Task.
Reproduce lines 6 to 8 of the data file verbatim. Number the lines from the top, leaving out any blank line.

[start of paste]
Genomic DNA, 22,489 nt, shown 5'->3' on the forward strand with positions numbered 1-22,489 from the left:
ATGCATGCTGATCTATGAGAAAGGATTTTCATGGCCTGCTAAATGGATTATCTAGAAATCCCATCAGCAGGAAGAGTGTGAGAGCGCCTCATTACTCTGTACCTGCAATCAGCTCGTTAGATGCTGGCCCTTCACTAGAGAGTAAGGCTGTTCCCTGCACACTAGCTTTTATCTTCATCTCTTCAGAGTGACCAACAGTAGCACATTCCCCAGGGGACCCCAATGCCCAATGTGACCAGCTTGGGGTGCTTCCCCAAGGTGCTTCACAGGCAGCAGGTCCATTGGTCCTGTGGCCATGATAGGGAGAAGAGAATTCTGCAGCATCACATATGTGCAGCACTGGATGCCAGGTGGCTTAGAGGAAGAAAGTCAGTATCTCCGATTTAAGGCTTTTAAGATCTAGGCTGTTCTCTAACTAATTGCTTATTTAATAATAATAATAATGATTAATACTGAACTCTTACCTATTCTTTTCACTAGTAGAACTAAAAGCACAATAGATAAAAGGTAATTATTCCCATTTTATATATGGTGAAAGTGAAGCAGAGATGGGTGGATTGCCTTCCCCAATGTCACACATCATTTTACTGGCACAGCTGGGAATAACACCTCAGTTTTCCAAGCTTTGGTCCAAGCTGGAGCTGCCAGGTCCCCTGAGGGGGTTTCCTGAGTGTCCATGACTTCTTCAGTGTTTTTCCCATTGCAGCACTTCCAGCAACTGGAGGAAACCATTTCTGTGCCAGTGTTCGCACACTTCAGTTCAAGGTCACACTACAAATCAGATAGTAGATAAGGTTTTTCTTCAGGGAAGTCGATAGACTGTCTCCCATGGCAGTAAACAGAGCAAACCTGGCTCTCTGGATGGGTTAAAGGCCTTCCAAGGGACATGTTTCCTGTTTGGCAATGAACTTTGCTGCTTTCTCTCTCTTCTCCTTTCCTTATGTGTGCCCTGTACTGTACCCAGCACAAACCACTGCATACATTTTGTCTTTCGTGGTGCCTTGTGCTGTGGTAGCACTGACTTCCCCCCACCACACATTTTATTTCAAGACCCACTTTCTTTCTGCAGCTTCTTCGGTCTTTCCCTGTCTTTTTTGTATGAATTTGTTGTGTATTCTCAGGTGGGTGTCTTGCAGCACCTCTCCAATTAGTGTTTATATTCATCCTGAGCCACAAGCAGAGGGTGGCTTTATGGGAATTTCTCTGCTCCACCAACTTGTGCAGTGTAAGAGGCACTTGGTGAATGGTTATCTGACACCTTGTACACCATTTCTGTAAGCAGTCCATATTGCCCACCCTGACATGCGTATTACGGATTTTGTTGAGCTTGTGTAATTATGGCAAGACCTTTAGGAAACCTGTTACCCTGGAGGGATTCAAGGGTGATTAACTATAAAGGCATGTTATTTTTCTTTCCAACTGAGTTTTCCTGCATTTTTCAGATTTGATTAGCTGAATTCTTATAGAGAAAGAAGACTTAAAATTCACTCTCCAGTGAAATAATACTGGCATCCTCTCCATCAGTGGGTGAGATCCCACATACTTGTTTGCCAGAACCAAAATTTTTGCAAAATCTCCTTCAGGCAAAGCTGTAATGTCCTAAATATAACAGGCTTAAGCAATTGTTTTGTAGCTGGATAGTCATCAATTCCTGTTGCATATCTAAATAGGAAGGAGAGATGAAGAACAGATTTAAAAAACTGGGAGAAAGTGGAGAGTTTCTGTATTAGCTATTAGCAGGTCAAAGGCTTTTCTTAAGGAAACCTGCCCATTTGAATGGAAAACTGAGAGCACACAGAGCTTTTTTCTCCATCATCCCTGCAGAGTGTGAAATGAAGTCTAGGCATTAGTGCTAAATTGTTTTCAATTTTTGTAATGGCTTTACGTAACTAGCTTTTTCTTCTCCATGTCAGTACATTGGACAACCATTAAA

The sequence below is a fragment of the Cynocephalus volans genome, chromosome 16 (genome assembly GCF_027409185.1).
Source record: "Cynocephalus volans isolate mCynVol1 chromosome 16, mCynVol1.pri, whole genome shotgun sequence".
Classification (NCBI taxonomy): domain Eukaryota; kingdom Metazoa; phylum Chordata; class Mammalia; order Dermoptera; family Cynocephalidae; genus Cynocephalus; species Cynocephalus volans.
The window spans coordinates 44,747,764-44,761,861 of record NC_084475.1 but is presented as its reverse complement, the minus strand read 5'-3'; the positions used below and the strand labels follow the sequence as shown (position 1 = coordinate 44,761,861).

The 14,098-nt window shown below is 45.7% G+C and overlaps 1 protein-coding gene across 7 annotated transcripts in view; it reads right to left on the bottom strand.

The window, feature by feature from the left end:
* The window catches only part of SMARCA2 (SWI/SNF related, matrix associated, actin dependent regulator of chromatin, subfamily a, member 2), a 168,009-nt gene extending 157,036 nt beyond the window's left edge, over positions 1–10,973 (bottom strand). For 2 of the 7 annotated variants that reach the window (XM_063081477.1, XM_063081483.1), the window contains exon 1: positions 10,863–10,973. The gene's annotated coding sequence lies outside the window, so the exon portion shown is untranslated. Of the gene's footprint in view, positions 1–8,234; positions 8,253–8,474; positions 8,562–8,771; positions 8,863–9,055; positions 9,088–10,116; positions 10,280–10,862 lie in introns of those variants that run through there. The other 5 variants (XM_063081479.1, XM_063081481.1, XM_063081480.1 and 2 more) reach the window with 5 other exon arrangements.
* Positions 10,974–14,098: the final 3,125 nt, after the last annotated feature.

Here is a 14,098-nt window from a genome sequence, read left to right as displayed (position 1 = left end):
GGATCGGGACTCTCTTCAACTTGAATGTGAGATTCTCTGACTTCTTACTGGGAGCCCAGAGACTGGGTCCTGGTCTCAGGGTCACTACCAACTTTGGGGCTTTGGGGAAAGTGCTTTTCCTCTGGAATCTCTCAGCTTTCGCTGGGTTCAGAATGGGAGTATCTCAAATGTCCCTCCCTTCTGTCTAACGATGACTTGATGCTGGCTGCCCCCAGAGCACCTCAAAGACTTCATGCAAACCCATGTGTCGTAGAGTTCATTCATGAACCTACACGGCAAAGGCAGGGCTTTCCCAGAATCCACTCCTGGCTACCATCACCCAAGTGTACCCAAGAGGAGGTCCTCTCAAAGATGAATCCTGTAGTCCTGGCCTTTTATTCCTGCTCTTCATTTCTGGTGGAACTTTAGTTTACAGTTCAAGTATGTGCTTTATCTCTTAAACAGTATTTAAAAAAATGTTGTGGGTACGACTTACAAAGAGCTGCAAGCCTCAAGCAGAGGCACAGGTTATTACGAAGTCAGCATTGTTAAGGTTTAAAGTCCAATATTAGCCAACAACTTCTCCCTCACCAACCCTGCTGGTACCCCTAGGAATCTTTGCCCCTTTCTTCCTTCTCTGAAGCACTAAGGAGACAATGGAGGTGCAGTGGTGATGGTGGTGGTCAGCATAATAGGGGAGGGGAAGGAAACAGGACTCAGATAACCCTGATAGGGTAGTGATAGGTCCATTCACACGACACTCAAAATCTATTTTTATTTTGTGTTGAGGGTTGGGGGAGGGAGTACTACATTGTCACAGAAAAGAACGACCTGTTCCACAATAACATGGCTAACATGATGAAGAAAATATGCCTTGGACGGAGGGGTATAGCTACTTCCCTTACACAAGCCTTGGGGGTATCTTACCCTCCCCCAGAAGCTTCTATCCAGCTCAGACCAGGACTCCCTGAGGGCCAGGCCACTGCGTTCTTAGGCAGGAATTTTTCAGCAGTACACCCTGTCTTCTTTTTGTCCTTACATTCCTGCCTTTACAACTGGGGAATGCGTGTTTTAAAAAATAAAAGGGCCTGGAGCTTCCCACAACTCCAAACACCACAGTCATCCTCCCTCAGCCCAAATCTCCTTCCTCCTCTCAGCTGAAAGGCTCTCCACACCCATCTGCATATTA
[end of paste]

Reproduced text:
The window spans coordinates 44,747,764-44,761,861 of record NC_084475.1 but is presented as its reverse complement, the minus strand read 5'-3'; the positions used below and the strand labels follow the sequence as shown (position 1 = coordinate 44,761,861).

The 14,098-nt window shown below is 45.7% G+C and overlaps 1 protein-coding gene across 7 annotated transcripts in view; it reads right to left on the bottom strand.

The window, feature by feature from the left end: